G20 Meeting Should Address Multiple Global Health Issues, Including Antimicrobial Resistance, Experts, NGOs Say
American Enterprise Institute’s “AEIdeas”: G20 and antibiotic resistance
AEI Visiting Scholar Roger Bate highlights draft text from a call to action against antimicrobial resistance (AMR) expected to be adopted at this weekend’s G20 meeting. He writes, “Perhaps most heartening is the call for ‘quality’ antimicrobials. The tendency of most governments in emerging markets is to buy the cheapest products. It will be interesting and important to see if G20 nations actually follow their rhetoric” (7/6).
Médecins Sans Frontières: MSF urges G20 to take action on health issues
“Ahead of the G20 Summit in Hamburg, where global health is on the agenda for the first time, the international medical humanitarian organization Médecins Sans Frontières (MSF) called on G20 leaders to follow through on the declaration made by their health ministers in late May. … MSF asks the G20 leaders to take action on the following issues: Attacks on medical facilities: turn U.N. Security Resolution 2286 into concrete actions … TB and drug-resistant infections: investing in research and development (R&D), and making treatments affordable for all people … Emergency preparedness and response…” (7/6).
Undark: Needed at the G20 Summit: A Global Assault on Drug-Resistant TB
Peter Piot, director of the London School of Hygiene & Tropical Medicine, writes, “With broad international support, the G20 has a key opportunity to agree on a mechanism to develop new antibiotics to tackle drug-resistant infections, overcoming present market failures and supercharging the antibiotics pipeline. … World leaders should specifically include TB in their G20 outcome document this weekend. … Without global action, we will hurtle toward a post-antibiotic era. New drugs are needed for now and for the future” (7/6).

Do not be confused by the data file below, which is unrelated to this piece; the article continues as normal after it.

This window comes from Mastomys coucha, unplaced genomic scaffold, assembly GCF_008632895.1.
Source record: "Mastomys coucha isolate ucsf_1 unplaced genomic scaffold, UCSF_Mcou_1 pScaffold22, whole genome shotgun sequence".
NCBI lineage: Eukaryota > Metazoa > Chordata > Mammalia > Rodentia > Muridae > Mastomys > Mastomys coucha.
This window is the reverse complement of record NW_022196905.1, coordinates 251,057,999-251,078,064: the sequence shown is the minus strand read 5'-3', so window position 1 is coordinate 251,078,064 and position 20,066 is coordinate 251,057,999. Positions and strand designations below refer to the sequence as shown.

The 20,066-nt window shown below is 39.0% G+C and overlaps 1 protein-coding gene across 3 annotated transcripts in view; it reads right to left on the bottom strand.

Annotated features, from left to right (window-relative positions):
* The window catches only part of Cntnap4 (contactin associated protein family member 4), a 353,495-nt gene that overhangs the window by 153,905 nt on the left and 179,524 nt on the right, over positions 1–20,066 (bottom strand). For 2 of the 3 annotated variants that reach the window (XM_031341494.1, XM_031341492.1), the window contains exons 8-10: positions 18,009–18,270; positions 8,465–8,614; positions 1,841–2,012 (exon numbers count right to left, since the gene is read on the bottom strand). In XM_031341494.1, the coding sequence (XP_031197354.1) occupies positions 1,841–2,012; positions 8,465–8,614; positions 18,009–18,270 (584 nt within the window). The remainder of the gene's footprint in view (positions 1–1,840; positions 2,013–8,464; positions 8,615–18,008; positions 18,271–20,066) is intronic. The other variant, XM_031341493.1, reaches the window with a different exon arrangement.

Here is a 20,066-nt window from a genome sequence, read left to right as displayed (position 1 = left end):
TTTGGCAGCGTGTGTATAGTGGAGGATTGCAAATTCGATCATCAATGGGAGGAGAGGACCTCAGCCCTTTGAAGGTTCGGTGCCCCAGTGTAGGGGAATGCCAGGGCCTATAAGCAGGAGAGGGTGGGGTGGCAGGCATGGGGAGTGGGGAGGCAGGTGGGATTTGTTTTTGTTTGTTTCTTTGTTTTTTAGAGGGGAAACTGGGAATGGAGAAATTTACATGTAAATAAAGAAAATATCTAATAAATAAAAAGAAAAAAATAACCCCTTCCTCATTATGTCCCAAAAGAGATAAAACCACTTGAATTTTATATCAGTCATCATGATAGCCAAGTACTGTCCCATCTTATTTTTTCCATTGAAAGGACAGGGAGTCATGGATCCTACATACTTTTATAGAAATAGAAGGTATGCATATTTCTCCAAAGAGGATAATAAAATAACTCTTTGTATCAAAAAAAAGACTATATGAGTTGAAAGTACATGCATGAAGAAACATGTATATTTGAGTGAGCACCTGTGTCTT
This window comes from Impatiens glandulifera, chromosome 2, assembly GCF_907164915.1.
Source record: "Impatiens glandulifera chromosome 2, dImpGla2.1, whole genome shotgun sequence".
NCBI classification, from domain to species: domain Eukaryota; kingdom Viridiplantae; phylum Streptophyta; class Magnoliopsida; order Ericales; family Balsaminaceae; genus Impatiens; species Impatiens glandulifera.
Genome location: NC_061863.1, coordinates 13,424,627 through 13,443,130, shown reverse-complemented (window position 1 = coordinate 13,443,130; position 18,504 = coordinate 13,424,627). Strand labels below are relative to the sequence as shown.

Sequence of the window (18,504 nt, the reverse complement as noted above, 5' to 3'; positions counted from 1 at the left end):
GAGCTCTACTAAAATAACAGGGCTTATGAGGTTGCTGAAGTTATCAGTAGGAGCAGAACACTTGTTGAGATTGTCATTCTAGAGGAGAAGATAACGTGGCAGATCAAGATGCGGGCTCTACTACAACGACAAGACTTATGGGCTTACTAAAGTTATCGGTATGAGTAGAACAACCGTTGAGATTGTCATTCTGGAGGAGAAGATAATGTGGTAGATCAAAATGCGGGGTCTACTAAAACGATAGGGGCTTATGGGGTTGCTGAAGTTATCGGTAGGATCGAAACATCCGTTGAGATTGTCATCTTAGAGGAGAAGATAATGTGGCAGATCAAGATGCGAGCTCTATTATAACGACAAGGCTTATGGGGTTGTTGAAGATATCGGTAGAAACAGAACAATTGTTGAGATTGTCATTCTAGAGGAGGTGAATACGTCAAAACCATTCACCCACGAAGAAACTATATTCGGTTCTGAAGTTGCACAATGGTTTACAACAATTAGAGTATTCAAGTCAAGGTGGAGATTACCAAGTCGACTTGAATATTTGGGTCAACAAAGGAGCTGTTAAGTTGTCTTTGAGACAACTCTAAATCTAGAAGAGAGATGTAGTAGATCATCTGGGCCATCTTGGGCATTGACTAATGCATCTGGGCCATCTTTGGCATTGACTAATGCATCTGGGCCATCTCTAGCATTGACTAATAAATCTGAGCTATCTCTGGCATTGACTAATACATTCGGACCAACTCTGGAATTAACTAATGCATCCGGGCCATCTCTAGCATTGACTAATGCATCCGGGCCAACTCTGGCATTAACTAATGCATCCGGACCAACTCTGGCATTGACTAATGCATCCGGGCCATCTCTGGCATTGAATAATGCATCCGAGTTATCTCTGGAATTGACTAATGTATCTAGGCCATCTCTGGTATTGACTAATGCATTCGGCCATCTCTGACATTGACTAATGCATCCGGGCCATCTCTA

Wellcome: G20 summit: act now in the fight against epidemics
“The G20 summit starts today in Hamburg. As world leaders sit down for talks, Jeremy Farrar, Wellcome’s director, and Paul Stoffels, chief scientific officer of Johnson & Johnson, urge them to keep up the momentum in tackling infectious disease outbreaks.” They write, “What we need now is the continued political commitment to the policies and investments needed to enable CEPI and other incentive models that encourage research and development. … Working together, we can develop the tools to secure and advance human health, bolster economies, and give the world reason to truly celebrate our humanity and our ingenuity” (7/7).